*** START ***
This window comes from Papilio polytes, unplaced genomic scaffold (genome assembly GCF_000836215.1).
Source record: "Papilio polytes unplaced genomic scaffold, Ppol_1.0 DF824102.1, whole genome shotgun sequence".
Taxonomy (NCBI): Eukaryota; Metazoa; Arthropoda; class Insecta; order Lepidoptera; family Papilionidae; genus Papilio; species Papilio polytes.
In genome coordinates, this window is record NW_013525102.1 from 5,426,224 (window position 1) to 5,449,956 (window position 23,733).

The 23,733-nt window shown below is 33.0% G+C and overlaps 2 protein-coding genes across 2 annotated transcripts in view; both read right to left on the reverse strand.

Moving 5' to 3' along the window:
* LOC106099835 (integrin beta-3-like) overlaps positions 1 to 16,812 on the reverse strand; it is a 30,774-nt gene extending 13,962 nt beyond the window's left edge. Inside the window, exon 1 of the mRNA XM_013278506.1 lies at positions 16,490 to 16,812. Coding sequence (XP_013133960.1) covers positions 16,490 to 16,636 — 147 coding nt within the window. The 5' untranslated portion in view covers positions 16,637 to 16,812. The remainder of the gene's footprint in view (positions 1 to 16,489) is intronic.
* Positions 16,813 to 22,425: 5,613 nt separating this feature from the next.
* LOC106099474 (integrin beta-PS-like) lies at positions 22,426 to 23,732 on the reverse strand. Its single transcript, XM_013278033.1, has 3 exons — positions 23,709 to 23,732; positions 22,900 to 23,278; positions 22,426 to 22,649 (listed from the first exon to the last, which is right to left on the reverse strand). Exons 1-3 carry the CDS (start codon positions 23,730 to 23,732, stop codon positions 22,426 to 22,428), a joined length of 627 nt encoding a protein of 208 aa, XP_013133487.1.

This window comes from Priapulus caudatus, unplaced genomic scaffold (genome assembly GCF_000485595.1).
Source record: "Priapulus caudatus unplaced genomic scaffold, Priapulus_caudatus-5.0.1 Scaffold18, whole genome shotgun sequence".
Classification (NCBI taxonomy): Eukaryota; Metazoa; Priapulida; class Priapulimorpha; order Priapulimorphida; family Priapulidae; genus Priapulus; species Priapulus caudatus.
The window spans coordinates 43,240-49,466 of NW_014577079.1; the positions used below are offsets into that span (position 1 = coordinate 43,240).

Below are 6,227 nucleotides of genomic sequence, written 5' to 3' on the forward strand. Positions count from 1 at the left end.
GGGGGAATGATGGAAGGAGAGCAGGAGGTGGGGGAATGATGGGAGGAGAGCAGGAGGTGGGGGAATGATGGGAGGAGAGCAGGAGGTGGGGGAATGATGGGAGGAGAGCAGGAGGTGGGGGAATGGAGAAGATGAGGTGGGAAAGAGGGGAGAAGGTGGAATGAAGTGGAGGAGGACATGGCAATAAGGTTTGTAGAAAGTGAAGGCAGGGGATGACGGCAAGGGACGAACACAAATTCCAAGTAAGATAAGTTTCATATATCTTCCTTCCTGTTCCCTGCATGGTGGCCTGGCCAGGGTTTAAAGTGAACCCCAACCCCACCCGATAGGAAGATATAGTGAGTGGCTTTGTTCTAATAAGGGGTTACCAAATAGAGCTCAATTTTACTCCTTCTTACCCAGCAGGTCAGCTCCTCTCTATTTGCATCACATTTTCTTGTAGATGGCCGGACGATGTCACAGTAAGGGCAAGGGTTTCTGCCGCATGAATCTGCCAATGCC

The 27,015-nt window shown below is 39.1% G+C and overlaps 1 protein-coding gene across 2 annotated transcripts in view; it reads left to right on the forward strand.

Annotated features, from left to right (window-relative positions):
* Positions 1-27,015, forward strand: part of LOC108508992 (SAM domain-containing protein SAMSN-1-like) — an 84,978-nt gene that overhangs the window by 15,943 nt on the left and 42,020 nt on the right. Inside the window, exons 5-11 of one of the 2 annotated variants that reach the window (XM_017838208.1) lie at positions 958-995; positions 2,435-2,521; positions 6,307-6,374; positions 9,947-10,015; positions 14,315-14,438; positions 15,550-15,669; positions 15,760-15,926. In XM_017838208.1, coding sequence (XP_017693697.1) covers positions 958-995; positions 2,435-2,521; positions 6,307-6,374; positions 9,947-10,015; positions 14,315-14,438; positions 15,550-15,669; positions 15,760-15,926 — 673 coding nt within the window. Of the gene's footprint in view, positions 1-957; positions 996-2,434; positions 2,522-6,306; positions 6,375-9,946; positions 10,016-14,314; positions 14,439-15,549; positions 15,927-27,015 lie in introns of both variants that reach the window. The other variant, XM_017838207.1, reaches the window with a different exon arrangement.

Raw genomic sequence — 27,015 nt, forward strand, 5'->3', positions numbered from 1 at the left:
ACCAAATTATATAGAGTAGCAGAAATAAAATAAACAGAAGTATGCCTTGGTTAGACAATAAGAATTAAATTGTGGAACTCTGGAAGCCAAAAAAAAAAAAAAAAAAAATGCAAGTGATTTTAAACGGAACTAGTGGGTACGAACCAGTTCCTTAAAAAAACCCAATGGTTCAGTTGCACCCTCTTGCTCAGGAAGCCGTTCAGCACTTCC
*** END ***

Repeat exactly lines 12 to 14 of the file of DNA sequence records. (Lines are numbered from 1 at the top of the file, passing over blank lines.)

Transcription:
Classification (NCBI taxonomy): Eukaryota; Metazoa; Priapulida; class Priapulimorpha; order Priapulimorphida; family Priapulidae; genus Priapulus; species Priapulus caudatus.
The window spans coordinates 43,240-49,466 of NW_014577079.1; the positions used below are offsets into that span (position 1 = coordinate 43,240).

Below are 6,227 nucleotides of genomic sequence, written 5' to 3' on the forward strand. Positions count from 1 at the left end.